Category: Grindin’

Coffee With A Beat

When I saw this article in Sunday’s NYT about a pop up coffee shop in the Bronx where the main premise was a precursor to Starbucks’ Race Together project it brought to mind another coffee shop that I continue to hold fondly, Oakland’s Coffee With A Beat. 

According to the NYT:

Months before Starbucks’s much-derided “Race Together” initiative, [Vernicia Colon] ran the Mix Coffeehaus, a South Bronx pop-up shop that used the act of ordering coffee to get customers to explore their own racial identity.

Coffeehaus was Colon’s thesis project at Parsons, The New School of Design.  In a sense it was a variation of the campaigns exploring microaggressions.  But instead of leaving the culprits to passively look at responses to their microaggressions via a photo exhibit or a video, Colon’s Coffeehaus incited a provocative dialogue in real time.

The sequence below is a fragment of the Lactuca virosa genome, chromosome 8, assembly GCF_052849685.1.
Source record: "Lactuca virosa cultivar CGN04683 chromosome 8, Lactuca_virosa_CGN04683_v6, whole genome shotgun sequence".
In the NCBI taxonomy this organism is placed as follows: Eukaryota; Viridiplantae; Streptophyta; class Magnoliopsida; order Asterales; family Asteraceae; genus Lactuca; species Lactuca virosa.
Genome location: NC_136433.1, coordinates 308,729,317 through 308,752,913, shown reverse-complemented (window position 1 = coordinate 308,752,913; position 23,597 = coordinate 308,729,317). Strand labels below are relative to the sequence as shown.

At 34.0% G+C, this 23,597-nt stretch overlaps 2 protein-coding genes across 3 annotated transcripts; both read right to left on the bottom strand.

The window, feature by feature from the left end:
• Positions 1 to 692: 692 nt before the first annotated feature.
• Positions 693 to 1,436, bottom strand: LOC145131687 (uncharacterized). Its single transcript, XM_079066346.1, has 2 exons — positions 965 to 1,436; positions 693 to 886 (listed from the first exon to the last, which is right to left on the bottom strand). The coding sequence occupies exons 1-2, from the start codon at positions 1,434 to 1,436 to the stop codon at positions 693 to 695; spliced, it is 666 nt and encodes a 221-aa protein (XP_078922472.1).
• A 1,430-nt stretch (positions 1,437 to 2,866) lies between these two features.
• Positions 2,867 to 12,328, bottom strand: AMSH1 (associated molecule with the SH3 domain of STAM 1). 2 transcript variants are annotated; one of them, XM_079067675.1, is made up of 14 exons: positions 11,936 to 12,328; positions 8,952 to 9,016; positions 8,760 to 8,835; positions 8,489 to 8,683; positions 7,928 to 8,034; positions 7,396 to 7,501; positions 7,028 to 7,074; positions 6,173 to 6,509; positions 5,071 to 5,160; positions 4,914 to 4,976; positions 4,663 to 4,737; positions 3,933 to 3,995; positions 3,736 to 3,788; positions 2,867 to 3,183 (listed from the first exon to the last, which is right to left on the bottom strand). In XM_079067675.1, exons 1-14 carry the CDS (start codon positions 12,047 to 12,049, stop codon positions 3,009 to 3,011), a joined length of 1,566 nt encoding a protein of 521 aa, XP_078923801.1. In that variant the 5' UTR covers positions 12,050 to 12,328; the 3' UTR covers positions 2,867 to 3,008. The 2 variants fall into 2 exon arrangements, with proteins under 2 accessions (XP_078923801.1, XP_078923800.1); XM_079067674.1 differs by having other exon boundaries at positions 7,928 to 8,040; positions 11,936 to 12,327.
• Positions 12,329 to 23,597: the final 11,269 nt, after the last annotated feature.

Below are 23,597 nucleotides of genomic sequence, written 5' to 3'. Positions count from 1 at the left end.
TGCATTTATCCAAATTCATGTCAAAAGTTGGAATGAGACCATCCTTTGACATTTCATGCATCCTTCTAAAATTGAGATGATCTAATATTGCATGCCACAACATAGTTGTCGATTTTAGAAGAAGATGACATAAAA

It is hard to imagine building a business in this manner, nor was that Colon’s vision.

Starbucks on the other hand in conceptualizing Race Together was envisioning a scenario where the corporate bottom line would not be hampered by encouraging its front line employees to engage in conversations about race.  A number of commentators argued that Race Together would slow down lines, cause the baristas undue burdens, and force a conversation that most people just do not want to have with the person pouring their coffee at 8AM.